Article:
The Evolution of Effort: Ezekiel Ansah Continues to Improve

The Evolution of Effort: Ezekiel Ansah Continues to Improve

Nick Kostora (@nickkostora) is the co-host of Detroit Lions Radio, you can find a link to his latest show below. He’s also a weekly guest writer at the Lions Barroom. Today, he sets his focus on the evolving Ezekiel Ansah

Ezekiel Ansah has evolved into one of the most feared pass rushers in the NFL.

This is not hyperbole or mindless offseason chatter. Rather, it is the result of steady refinement and technical improvement to the incredible natural ability Ansah has displayed throughout his young career.

Simply look at how much of an unknown Ansah was in 2013, as he entered the draft out of Brigham Young University.

NFL Network analyst Mike Mayock described Ansah in the following terms:

“He never came to football until 2010 as a walk-on. He was not even on NFL teams’ radars. He wasn’t even on their scouting lists. He’s a boom-or-bust candidate. I love the kid. Three years from now, he’s an All-Pro or he’s on the streets, and I don’t mean that negatively.”

It’s fair to say Ansah trended towards the former rather than the latter.

Most of us who follow the Lions have heard Ansah’s collegiate story, how he went to BYU on an academic scholarship, decided to run track and play basketball and then stumbled into football, a sport he had never played at all growing up in Ghana.

The raw athleticism of the then 6’5”, 271-pounder was evident from the beginning, but what is most interesting is how he’s developed his game since entering the pro ranks.

Ansah’s development hasn’t always been as fast as his ability to get into the backfield. In his first year (and into his sophomore campaign) it was clear that Ansah was going to try to win at the point of attack by simply powering through offensive linemen, regardless of their size or quickness. After all, it had worked to great success at BYU, and Ansah didn’t have a great set of finesse moves at his disposal, or much of any set for that matter.

Still, his rookie season showcased more than glimpses of what he could become, as proven by his eight sacks. The fact that his sack total dipped to 7.5 in his second year was not much cause for concern, as he drew more consistent attention from opposing offensive lines, and his total tackles nearly doubled.

His numbers last year are even more impressive, seeing as he recorded 14.5 sacks and was by most accounts a destructive force of nature, even without the benefit of Ndamukong Suh and Nick Fairley occupying traffic at defensive tackle.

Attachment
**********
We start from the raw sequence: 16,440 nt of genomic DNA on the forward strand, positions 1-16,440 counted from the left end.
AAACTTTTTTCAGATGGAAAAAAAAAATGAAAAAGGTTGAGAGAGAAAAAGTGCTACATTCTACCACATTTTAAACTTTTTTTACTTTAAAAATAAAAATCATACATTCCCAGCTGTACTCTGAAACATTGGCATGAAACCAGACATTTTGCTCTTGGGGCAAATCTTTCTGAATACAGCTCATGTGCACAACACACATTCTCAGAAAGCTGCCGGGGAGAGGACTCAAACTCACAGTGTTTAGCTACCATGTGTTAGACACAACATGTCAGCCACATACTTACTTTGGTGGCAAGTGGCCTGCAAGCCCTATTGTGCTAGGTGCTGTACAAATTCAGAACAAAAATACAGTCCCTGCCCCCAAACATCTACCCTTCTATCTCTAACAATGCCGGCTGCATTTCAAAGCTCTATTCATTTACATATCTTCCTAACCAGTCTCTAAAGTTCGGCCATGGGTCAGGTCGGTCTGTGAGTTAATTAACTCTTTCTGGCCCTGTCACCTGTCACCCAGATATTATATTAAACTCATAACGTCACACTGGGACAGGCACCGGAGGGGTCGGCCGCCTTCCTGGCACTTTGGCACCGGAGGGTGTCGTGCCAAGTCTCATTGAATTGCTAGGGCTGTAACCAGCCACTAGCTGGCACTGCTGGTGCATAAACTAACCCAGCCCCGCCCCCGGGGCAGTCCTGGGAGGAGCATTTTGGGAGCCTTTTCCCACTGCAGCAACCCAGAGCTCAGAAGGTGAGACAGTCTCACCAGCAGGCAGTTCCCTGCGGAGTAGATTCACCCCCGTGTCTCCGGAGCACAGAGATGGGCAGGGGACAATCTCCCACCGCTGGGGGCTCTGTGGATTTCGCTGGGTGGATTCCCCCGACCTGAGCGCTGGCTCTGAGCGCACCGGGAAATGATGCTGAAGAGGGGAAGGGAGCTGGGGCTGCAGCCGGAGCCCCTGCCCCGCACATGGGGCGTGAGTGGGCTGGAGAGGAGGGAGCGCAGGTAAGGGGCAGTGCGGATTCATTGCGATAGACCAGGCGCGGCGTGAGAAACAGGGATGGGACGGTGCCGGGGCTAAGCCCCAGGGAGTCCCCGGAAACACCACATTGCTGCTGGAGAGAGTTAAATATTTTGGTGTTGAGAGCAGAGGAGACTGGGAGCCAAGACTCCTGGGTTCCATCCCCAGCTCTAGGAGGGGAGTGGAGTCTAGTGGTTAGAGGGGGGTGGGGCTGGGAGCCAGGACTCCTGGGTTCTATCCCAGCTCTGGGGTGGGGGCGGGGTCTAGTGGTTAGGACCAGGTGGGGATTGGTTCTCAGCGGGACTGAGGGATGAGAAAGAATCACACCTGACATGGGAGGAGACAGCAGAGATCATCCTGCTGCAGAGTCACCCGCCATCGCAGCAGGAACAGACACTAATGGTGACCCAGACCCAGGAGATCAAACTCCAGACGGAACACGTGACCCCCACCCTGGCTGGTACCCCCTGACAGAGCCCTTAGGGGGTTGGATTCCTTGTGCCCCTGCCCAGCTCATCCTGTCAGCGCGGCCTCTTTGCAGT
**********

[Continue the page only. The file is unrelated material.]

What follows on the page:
[graphiq id=”1s7SmNvYZA9″ title=”Lions Barroom – Ezekiel Ansah Career Sacks” width=”640″ height=”556″ url=”https://w.graphiq.com/w/1s7SmNvYZA9″ link=”http://football-players.pointafter.com/l/489/Ezekiel-Ansah” link_text=”Lions Barroom – Ezekiel Ansah Career Sacks | PointAfter” ]

Ansah is coming into his own as a technician and multi-faceted wonderment at defensive end just as his body is reaching its physical peak. He has developed those aforementioned finesse moves, and is now just as likely to utilize a speed rush off the edge as he is to bully an offensive tackle into submission.

Ansah was Detroit’s clear No.1 defensive linemen last season for the first time in his young career and he flourished, both in his dominant performance and his ability to showcase leadership through sheer unadulterated determination on the field.

Who is soon to forget Ansah chasing Minnesota Vikings running back Adrian Peterson 75 yards down the sideline in a successful attempt to prevent a touchdown?

Ansah won defensive MVP for his performance in that game, and his defensive line coach, Kris Kocurek told the Detroit Free Press just how impressive it was, saying “When we get young guys in here, you got to be tough on them, so I was tough on him that week. I just wanted to see how he reacted to it. You never know. Some guys go into a shell, and some guys can’t handle it. He handled it and didn’t say anything.”

Ansah continues to handle it heading into the 2016 season, when his importance to the Lions success or failure is only going to become more apparent.

Perhaps Ansah can be a role model for rookie defensive tackle A’Shawn Robinson, displaying the type of effort and drive on every single play in practice and in games that has been questioned in the Alabama product.

Regardless, at 27 years old, Ansah has become a complete package at defensive end. A player who can overpower, outsmart, and outmaneuver opponents at will.

If there is a next step in his evolution, it could truly be scary.

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Have you heard the latest episode of Nick’s podcast, Detroit Lions Radio? If not, the link is below. The show is a fascinating look into the art of scouting football players with Jeff Risdon who, last year alone, scouted over 400 players.

The Art of Scouting with Jeff Risdon

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